• Illegality: If the contract itself is illegal, then it would be considered a defense. For example, a contract to sell drugs or murder someone would be an illegal contract; and a court will not enforce it.
  • Mutual Mistake: If the parties are mistaken about the purpose or terms of their agreement, then this can serve as a defense to a claim for breach of contract.
  • Duress: If the other party forced the breaching party to sign the contract against their will, it is a defense that can invalidate the contract.
  • Unclean Hands: Unclean hands or the “dirty hands” doctrine is typically raised in cases where both parties have engaged in wrongdoing that led to a breach of contract. “Unclean hand” is an affirmative defense that prevents the party bringing the lawsuit from collecting any damages because both parties are at fault.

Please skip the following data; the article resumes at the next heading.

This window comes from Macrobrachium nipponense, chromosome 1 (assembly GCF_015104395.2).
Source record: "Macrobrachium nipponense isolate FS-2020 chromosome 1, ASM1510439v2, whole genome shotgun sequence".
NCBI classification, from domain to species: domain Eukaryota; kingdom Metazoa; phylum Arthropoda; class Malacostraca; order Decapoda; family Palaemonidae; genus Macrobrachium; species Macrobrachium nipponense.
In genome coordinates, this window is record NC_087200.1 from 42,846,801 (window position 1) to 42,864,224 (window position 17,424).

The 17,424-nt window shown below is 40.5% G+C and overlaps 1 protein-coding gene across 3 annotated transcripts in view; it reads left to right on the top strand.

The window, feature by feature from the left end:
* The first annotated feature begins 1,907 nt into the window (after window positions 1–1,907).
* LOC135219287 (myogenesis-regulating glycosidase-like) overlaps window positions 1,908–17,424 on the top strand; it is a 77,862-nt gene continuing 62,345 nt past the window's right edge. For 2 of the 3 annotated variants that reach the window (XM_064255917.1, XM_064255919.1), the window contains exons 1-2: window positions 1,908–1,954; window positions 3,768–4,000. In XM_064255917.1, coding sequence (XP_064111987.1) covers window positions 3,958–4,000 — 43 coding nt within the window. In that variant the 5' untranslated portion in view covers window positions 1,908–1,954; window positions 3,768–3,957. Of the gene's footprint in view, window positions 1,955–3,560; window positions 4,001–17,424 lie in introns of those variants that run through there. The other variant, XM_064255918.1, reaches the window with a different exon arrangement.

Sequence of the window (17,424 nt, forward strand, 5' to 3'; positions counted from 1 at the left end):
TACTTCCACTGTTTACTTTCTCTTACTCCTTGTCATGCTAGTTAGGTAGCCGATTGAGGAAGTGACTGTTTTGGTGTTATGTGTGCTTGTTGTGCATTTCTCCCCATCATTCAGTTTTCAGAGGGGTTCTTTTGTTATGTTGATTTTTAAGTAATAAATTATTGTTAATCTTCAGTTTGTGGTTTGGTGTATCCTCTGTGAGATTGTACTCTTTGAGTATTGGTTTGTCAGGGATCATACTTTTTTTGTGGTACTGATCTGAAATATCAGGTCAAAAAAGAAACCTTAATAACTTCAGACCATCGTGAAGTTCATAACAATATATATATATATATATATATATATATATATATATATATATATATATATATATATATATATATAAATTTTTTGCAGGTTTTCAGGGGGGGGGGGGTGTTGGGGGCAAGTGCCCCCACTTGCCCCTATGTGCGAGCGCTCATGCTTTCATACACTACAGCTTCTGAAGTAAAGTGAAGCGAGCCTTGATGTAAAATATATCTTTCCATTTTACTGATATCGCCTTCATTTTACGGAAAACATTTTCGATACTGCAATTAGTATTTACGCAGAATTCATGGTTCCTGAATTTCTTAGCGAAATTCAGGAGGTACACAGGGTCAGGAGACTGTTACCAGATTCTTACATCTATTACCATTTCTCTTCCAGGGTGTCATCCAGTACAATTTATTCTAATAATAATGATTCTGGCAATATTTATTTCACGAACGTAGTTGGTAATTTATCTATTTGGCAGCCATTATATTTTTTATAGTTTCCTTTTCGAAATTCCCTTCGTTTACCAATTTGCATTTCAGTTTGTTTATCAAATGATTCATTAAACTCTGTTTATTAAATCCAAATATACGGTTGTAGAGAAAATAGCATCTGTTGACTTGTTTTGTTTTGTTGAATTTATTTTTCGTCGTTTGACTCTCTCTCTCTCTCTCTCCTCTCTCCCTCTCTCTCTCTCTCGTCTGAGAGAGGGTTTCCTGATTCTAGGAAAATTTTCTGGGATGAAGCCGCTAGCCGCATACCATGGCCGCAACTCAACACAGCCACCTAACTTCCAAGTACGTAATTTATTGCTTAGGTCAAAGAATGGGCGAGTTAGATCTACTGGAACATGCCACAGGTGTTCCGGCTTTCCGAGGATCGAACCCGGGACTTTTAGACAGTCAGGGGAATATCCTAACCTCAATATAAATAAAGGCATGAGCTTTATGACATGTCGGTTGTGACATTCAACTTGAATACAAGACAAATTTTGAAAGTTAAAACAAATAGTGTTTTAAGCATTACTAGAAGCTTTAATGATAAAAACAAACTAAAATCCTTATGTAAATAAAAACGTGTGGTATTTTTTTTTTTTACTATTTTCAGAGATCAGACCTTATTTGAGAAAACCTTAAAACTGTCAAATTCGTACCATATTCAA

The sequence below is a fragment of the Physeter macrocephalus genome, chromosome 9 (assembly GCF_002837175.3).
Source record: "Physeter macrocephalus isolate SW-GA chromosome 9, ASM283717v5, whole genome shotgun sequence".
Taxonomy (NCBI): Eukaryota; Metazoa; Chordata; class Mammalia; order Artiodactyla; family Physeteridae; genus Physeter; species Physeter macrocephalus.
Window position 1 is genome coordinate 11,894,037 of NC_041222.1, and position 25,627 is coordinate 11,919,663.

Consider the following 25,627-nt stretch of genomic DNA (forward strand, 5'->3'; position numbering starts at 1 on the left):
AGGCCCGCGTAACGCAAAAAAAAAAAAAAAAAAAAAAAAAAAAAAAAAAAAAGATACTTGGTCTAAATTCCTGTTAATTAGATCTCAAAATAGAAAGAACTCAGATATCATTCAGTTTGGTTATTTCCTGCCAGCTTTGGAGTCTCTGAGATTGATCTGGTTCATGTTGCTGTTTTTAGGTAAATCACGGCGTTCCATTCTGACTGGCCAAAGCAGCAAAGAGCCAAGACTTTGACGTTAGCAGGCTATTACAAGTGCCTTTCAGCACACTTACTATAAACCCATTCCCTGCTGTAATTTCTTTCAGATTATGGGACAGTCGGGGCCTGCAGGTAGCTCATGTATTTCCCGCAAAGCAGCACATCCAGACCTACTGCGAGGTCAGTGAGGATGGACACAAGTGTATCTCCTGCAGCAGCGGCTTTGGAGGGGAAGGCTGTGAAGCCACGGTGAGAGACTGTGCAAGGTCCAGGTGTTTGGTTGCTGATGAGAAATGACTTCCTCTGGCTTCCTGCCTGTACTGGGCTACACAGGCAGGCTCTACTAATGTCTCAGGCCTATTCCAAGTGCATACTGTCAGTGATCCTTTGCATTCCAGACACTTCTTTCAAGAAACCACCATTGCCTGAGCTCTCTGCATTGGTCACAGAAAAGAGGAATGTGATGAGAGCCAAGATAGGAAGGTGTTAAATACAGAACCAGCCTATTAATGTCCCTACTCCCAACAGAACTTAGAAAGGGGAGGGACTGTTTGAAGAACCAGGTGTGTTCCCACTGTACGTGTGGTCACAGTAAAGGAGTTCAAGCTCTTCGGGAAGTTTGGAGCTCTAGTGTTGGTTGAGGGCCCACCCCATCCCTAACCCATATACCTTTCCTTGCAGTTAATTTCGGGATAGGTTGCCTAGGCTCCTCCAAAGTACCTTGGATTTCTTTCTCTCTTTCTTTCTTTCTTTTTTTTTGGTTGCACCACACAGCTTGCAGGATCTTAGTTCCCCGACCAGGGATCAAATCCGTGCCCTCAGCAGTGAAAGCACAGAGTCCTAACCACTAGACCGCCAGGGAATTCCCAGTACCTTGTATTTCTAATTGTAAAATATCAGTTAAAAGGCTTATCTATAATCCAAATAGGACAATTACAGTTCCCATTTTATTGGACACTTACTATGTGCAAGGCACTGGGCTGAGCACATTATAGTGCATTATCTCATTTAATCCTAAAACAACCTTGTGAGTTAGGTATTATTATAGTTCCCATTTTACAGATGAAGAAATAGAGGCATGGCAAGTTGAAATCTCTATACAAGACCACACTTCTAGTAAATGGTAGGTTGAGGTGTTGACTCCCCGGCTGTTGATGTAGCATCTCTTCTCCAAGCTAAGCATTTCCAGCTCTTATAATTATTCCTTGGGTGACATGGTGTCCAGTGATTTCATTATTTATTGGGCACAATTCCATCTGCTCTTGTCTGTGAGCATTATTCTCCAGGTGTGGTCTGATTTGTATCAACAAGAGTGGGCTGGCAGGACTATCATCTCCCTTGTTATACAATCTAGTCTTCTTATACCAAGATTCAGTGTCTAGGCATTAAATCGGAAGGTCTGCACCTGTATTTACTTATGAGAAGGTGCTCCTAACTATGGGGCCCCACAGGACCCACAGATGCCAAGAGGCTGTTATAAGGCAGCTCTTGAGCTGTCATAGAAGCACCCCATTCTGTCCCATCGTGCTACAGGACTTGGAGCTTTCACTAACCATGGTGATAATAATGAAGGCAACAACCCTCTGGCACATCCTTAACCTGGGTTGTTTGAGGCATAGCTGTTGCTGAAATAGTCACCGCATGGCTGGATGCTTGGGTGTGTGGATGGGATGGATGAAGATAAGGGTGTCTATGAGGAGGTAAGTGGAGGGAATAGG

• Once the defendant raises it as a defense, the burden of proof shifts to the plaintiff to prove that they have not in fact done anything wrong to breach the contract.
  • Statute of Frauds: The Statute of Frauds is a law that provides that certain contracts must be in writing to be valid and enforceable by a court. So, if a contract is one that must be in writing, and it is not, then a defendant can avoid enforcement by raising the Statute of Frauds defense;
  • Unconscionable Contract: An unconscionable contract is one that is created in such a way that one party realizes most of the benefits and the other almost none. This occurs in cases where there is an individual or small business being taken advantage of by a larger corporation in negotiation of the contract.